What is SEO?
Search Engine Optimization (SEO) in 2018 is a technical, analytical and creative process to improve the visibility of a website in search engines. The primary function of SEO is to drive more unpaid useful traffic to a site that converts into sales.
There are three types of SEO
On-page refers to both the content and HTML source code of a page that can be optimized, as opposed to off-page SEO which refers to links and other external signals.” It takes into account all aspects of the webpage that, when added together, will improve your rankings in the search results.
1. 2. Start Title With using SEO-keyword
An SEO Title needs to be unique for each page and WordPress Posts, to include the main keyword phrase of a page or post, and to stay within 70 characters or less including spaces. it is advised to be short, sharp and void of unnecessary “Stop words” like “Function words” such as the, is, at, which, and on. The Brand name of the Company or Name of the topic related WordPress Post should be visible as much as possible, while the main target keyword still occupies a primary position at the beginning of the meta title
Place your keywords at the beginning of the <title> tag
This positioning provides the most search engine benefit; thus, if you want to employ your brand name in the <title> tag as well, place it at the end. There is a trade-off here, however, between SEO benefit and branding benefit that you should think about: major brands may want to place their brand at the start of the <title> tag, as it may increase click-through rates. To decide which way to go, you need to consider which need is greater for your business
Limit length to 70 characters (including spaces)
Content in <title> tags after 70 characters is probably given less weight by the search engines. In addition, the display of your <title> tag in the SERPs may get cut off as early as 49 characters.11
There is no hard-and-fast rule for how many characters Google will display. Google now truncates the display after a certain number of pixels, so the exact characters you use may vary in width. At the time of this writing, this width varies from 482px to 552px depending on your operating system and platform.12
Also, be aware that Google may not use your <title> tag in the SERPs. Google frequently chooses to modify your <title> tag based on several different factors that are beyond your control. If this is happening to you, it may be an indication that Google thinks that your <title> tag does not accurately reflect the contents of the page, and you should probably consider updating either your <title> tags or your content.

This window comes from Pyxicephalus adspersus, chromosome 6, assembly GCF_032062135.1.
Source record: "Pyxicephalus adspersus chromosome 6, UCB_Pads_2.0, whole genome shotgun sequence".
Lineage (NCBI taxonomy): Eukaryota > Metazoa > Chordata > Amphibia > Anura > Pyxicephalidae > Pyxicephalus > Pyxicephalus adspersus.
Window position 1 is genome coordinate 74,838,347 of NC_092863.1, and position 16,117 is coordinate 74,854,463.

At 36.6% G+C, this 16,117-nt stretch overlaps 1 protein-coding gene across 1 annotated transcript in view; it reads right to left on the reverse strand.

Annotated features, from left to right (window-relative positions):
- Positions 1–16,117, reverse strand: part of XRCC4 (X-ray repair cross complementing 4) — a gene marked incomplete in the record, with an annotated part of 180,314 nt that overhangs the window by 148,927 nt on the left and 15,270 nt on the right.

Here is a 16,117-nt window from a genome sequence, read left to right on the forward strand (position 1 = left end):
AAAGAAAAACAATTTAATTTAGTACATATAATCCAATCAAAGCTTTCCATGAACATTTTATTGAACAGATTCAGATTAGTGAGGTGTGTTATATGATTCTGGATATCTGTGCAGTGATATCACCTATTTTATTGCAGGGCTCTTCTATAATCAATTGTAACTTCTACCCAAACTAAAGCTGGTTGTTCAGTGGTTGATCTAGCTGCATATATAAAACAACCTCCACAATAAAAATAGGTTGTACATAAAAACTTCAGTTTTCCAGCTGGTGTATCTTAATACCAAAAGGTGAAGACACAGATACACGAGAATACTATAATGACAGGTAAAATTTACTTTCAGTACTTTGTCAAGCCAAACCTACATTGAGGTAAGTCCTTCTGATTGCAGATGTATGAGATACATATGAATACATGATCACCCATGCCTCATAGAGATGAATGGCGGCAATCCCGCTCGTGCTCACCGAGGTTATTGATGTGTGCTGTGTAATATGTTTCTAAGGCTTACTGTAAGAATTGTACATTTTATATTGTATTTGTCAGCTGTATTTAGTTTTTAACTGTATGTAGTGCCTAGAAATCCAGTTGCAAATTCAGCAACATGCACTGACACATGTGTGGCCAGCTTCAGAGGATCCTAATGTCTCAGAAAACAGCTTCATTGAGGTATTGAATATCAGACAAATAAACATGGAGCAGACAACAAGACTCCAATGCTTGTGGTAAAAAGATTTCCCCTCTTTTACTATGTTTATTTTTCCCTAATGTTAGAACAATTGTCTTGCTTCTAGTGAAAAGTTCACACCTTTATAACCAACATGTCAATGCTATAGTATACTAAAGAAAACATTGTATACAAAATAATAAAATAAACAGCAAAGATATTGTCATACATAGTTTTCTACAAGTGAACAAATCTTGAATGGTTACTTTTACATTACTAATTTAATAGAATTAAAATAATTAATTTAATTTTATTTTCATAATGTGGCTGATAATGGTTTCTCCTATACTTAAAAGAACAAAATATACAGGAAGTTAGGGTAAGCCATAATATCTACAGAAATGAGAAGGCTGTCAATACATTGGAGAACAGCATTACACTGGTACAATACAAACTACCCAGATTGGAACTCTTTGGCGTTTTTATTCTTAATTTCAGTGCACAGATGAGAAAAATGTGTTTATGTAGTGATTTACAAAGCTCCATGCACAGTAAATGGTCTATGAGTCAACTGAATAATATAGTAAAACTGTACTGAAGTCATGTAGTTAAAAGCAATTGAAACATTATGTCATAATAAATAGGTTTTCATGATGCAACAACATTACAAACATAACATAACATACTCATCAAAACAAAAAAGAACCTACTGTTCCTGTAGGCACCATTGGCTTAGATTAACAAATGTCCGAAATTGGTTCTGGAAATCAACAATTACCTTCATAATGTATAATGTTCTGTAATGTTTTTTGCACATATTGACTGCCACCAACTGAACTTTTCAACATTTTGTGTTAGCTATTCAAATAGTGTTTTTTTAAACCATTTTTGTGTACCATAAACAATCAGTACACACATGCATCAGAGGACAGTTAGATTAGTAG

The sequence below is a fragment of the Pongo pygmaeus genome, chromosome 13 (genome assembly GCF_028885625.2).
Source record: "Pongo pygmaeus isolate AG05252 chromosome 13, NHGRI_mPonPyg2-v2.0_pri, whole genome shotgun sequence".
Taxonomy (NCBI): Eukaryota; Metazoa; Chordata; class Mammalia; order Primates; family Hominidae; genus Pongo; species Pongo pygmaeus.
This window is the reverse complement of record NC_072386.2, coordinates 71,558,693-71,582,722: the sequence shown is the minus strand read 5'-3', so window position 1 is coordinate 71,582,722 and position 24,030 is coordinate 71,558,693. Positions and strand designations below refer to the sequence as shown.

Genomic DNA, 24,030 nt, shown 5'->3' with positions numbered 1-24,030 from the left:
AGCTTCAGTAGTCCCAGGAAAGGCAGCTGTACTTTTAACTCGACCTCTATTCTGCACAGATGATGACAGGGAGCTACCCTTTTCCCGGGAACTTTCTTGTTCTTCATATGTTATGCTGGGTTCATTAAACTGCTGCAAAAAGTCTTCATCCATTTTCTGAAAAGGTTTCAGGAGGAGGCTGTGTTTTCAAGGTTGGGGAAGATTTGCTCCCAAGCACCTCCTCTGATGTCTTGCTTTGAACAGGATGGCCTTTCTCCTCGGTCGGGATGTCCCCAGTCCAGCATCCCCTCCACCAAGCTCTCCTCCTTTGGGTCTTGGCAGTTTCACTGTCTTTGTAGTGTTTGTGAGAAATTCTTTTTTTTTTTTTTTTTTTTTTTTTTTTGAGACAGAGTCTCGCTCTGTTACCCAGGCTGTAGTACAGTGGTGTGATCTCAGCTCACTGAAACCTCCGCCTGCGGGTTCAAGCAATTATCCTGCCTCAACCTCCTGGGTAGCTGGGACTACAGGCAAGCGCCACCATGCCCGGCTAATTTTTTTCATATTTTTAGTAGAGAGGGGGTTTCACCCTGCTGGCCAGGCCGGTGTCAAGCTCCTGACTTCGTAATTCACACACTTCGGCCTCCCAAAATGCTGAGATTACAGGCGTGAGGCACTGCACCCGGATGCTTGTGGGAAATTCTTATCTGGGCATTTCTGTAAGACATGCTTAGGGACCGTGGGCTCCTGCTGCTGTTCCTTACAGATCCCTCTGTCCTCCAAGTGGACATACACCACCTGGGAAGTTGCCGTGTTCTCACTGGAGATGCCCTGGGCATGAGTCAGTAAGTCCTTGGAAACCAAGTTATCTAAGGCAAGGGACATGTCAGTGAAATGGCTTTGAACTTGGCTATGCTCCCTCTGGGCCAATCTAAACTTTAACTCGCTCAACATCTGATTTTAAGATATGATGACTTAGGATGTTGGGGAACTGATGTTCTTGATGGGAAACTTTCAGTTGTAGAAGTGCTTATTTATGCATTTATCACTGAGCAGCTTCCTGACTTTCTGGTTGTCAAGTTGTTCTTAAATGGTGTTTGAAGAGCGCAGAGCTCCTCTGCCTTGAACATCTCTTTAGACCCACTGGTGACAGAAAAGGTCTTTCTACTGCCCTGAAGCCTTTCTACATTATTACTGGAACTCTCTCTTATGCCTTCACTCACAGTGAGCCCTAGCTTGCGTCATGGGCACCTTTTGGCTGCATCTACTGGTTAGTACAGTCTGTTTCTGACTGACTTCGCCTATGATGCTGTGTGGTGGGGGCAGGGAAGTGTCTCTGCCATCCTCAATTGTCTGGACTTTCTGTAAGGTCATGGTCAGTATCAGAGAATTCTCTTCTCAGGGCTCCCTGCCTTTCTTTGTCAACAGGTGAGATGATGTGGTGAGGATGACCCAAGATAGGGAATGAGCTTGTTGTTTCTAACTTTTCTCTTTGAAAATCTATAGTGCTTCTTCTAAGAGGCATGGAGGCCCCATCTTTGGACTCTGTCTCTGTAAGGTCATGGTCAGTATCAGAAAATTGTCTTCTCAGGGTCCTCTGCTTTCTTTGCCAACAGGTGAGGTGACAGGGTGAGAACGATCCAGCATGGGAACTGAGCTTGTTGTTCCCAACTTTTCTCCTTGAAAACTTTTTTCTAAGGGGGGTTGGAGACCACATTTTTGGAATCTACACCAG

Incorporate keyword phrases
This one may seem obvious, but it is critical to prominently include in your <title> tag the keywords your research shows as being the most valuable for capturing searches.
Target longer phrases if they are relevant
When choosing what keywords to include in a <title> tag, use as many as are completely relevant to the page at hand while remaining accurate and descriptive. Thus, it can be much more valuable to have a <title> tag such as “Machin | Buy Equipment & Accessories” rather than simply “Machin | Skiing Equipment.” Including those additional terms that are both relevant to the page and receive significant search traffic can bolster your page’s value.
However, if you have separate landing pages for “skiing accessories” versus “skiing equipment,” don’t include one term in the other’s title. You’ll be cannibalizing your rankings by forcing the engines to choose which page on your site is more relevant for that phrase, and they might get it wrong. We will discuss the cannibalization issue in more detail shortly.
Use a divider
When you’re splitting up the brand from the descriptive text, options include | (a.k.a. the pipe), >, -, and:, all of which work well. You can also combine these where appropriate—for example, “Major Brand Name: Product Category – Product.” These characters do not bring an SEO benefit, but they can enhance the readability of your title.
Focus on click-through and conversion rates
The <title> tag is exceptionally similar to the title you might write for paid search ads, only it is harder to measure and improve because the stats aren’t provided for you as easily. However, if you target a market that is relatively stable in search volume week to week, you can do some testing with your <title> tags and improve the click-through rate.
Watch your analytics and, if it makes sense, buy search ads on the page to test click-through and conversion rates of different ad text as well, even if it is for just a week or two. You can then look at those results and incorporate them into your titles, which can make a huge difference in the long run. A word of warning, though: don’t focus entirely on click-through rates. Remember to continue measuring conversion rates.
Target searcher intent
When writing titles for web pages, keep in mind the search terms your audience employed to reach your site. If the intent is browsing or research-based, a more descriptive <title> tag is appropriate. If you’re reasonably sure the intent is a purchase, download, or other action, make it clear in your title that this function can be performed at your site. Here is an example from http://www.bestbuy.com/site/ video-games/PlayStation-4-ps4/pcmcat295700050012.c?id=pcmcat295700050012. The <title> tag of that page is “PS4: PlayStation 4 Games & Consoles – Best Buy.” The <title> tag here makes it clear that you can buy PS4 games and consoles at Best Buy.